Earlier this month, my family gathered for a festive Chanukah celebration. We shared a delicious meal, exchanged gifts and enjoyed the warm light of the Chanukah candles.
Yet for many in the Jewish community, Chanukah felt different. With not enough money to spend on gifts, put holiday food on the table or even pay the heating bill, these families went without special festivities, something that would have been unimaginable for many of them only a few years ago.
We have long been aware that some 250,000 Jews in New York, including more than 50,000 children, live below or marginally above the poverty line. But the ongoing economic recession has expanded the definition of those in need. Gone are the days where we can easily distinguish between the “haves” and the “have nots.” Instead, as families continue to be impacted by job and asset loss, some who used to give to others now find themselves on the receiving end.
Data from UJA-Federation of New York’s seven multi-service Connect to Care centers — established in April 2009 to provide coordinated financial, employment, legal, and emotional counseling to those affected by the recession — illustrates this startling picture. Of the more than 30,000 individuals who have been helped since the initiative’s inception, 14 percent previously earned more than $120,000, and another 25 percent earned between $75,000 and $120,000. Said another way, it could happen to any of us.
Connect to Care is far from the only group doing important collaborative work in our community today to deliver critical help. Many other fine groups are also focusing on aiding people in need.
With the end of the calendar year so near, now is the time to embrace efforts to help, whatever your cause or organization. Many people wait until late December to make their philanthropic decisions in order to have a clear picture of how much they can give and to take advantage of the associated tax benefits. I would like to suggest another reason for giving now, and that is simply the emotional high that comes from knowing that in this cold and dark season, we can make someone’s life a little brighter than it was the day before.
It is imperative for those of us who can to step forward and follow one of the great principles of Judaism, “kol yisrael arevim ze la ze,” all Jews are responsible for one another. It is our collective responsibility to take these words to heart and to make life better for those who are suffering. The situation of needy Jews and others is a call to conscience.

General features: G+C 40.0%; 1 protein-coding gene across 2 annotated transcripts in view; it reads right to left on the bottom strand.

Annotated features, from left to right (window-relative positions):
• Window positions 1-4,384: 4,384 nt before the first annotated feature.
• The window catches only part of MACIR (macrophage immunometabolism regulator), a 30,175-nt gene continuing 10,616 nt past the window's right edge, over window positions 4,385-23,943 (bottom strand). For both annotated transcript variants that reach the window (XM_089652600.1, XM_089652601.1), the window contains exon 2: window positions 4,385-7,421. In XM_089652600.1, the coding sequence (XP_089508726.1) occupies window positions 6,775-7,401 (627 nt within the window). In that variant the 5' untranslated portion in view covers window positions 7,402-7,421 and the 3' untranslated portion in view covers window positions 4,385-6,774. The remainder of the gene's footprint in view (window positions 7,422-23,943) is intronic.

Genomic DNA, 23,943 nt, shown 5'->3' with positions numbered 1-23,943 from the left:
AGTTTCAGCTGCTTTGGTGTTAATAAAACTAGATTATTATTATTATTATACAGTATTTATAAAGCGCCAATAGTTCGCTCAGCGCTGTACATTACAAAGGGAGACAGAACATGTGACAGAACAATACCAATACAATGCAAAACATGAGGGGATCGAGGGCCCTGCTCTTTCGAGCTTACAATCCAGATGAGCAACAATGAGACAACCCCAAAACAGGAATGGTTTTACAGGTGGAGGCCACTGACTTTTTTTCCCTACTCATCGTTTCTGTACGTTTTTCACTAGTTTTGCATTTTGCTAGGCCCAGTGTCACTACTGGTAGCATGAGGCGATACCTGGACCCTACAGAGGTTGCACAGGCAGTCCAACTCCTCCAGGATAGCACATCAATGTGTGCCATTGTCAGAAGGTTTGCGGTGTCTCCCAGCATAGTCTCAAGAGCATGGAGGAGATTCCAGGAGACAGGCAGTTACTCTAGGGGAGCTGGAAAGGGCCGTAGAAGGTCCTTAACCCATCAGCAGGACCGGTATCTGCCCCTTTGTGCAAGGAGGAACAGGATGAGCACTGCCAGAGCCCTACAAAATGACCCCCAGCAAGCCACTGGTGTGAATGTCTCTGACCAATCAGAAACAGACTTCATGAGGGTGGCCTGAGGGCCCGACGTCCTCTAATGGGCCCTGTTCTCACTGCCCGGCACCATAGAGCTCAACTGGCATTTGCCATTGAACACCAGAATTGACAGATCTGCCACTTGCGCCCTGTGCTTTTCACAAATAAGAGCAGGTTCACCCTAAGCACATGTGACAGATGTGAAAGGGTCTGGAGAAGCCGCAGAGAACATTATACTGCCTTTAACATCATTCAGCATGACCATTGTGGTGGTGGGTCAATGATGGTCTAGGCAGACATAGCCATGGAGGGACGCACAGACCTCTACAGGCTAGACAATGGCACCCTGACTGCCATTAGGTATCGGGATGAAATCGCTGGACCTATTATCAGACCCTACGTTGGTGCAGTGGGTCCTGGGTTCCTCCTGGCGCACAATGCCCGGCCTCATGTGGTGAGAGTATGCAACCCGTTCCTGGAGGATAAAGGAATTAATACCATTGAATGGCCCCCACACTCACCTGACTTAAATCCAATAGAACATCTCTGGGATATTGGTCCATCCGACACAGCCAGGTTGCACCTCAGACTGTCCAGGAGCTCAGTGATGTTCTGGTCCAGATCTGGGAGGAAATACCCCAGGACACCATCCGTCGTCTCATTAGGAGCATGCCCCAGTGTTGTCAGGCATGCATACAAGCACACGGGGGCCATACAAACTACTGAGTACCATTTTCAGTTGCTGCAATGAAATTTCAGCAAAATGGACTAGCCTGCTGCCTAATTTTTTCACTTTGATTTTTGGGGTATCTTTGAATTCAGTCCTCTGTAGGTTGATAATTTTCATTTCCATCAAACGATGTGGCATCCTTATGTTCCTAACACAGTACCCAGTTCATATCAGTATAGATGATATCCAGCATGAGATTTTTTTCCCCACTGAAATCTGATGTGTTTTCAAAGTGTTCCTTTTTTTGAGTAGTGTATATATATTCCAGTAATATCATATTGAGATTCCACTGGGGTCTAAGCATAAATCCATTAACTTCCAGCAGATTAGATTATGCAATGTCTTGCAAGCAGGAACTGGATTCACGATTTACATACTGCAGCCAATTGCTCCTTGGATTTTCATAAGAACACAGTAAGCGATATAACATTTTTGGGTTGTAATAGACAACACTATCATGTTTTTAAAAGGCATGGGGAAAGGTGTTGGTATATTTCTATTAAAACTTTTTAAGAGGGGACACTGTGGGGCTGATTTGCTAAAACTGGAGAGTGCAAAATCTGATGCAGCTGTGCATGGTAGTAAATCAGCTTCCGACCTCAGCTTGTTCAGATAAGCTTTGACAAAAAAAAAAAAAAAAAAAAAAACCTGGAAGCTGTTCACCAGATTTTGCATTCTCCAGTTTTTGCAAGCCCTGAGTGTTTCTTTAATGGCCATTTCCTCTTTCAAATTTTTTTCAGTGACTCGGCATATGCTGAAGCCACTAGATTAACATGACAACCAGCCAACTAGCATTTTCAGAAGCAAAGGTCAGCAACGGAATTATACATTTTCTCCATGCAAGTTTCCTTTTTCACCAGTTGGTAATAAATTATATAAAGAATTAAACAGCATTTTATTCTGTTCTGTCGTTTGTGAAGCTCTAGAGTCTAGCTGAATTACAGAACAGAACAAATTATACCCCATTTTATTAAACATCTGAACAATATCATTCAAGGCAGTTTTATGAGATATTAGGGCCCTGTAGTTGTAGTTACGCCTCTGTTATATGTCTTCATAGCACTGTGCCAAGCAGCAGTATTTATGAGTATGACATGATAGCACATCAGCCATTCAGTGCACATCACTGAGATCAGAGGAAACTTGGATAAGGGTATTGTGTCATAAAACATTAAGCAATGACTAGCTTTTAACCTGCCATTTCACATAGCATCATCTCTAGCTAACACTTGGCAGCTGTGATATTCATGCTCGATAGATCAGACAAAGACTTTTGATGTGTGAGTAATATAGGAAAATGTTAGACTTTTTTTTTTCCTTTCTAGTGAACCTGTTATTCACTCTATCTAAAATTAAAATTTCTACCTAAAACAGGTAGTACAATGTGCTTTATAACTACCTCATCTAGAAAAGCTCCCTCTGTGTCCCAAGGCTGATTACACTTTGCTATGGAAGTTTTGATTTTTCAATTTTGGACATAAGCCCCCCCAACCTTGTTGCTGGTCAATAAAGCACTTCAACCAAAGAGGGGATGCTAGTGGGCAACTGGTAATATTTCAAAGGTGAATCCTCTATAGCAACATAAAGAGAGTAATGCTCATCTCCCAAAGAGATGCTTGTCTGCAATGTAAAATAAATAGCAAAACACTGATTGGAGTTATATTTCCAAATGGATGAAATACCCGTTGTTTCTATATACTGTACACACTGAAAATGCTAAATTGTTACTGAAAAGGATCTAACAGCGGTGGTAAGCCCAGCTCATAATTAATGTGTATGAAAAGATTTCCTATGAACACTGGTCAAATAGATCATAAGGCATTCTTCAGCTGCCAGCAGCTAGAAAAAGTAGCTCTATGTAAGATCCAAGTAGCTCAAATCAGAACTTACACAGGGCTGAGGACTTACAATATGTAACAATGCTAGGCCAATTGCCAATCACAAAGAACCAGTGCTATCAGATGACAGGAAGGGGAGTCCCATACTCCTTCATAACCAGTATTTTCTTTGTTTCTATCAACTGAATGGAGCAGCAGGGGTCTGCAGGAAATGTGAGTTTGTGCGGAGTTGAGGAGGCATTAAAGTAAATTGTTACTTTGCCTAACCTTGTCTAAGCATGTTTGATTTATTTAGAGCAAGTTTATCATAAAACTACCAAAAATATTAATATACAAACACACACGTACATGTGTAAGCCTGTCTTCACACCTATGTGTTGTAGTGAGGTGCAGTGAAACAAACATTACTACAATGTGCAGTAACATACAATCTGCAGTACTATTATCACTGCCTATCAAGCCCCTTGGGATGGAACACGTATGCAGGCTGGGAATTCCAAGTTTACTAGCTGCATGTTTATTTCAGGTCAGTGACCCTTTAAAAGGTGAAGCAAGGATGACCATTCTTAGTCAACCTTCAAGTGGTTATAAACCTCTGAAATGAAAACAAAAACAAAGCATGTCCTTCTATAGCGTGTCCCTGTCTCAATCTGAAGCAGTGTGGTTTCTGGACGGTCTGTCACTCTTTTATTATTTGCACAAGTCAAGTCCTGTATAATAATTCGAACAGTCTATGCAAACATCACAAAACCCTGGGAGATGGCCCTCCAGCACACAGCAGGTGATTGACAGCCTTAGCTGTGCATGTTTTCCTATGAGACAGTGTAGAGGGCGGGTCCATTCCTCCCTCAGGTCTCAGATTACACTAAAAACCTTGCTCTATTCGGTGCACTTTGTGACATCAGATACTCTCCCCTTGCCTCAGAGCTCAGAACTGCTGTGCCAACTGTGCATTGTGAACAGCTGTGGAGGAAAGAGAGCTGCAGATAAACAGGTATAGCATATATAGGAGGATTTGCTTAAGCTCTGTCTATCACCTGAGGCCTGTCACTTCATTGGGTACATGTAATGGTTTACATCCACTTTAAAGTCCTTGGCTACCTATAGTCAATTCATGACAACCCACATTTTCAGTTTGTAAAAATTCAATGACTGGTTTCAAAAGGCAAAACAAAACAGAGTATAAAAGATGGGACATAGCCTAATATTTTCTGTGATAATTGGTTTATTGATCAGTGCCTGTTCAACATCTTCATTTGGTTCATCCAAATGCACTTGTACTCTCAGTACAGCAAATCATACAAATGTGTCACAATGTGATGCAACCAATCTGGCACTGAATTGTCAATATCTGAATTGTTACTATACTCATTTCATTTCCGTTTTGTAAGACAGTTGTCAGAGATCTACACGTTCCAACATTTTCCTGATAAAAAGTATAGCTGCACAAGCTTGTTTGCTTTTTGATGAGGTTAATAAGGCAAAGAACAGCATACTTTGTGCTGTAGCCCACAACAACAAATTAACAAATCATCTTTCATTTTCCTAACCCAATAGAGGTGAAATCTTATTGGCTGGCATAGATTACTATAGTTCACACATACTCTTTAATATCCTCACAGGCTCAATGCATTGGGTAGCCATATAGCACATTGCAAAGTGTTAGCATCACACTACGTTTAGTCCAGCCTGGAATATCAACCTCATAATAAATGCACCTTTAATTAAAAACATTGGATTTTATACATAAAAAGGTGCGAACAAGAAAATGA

The elderly, Holocaust survivors, immigrants, the poor, and otherwise vulnerable individuals have long relied on assistance from others for their everyday survival. At the same time, we must also help those who recently became Jews in need. For the parents who can no longer afford the childcare that enables them to go out and look for work each day, we must provide daycare scholarships; for the laid-off executives who face foreclosure on their homes, we must provide financial and legal services; and for former breadwinners who need treatment for depression because they cannot cope with the struggle just to feed their families, we must provide supportive counseling and spiritual care.
We cannot do this without the collective help of those who can. Our tradition has a long history of communal philanthropy. Stories are told of the tzedakah collectors in Eastern European towns who would go from house to house with a pushke, (a can for collecting coins). Those who could contribute coins did so, and those who needed coins were able to take some. Although our systems of philanthropy are more sophisticated today, the underlying concept still prevails. Those who are able to donate must do so in order to ensure that there will be enough for those who need. As increasing numbers in our community have come to rely on coins from the pushke, it is essential that we increase the number of people who are putting coins in.
There is no time better than just before the close of the year to become one of those contributors. In the last week of 2010, it is my hope and prayer that those who can will respond to this call to philanthropic action. I urge us all to recognize that, although we too may be facing difficulties, there are others who are confronting even greater challenges, and that our actions have the potential to ease their burdens. The gift of philanthropy is likely to be the most important gift you give this season. n
Mark Medin is senior vice president of UJA-Federation of New York.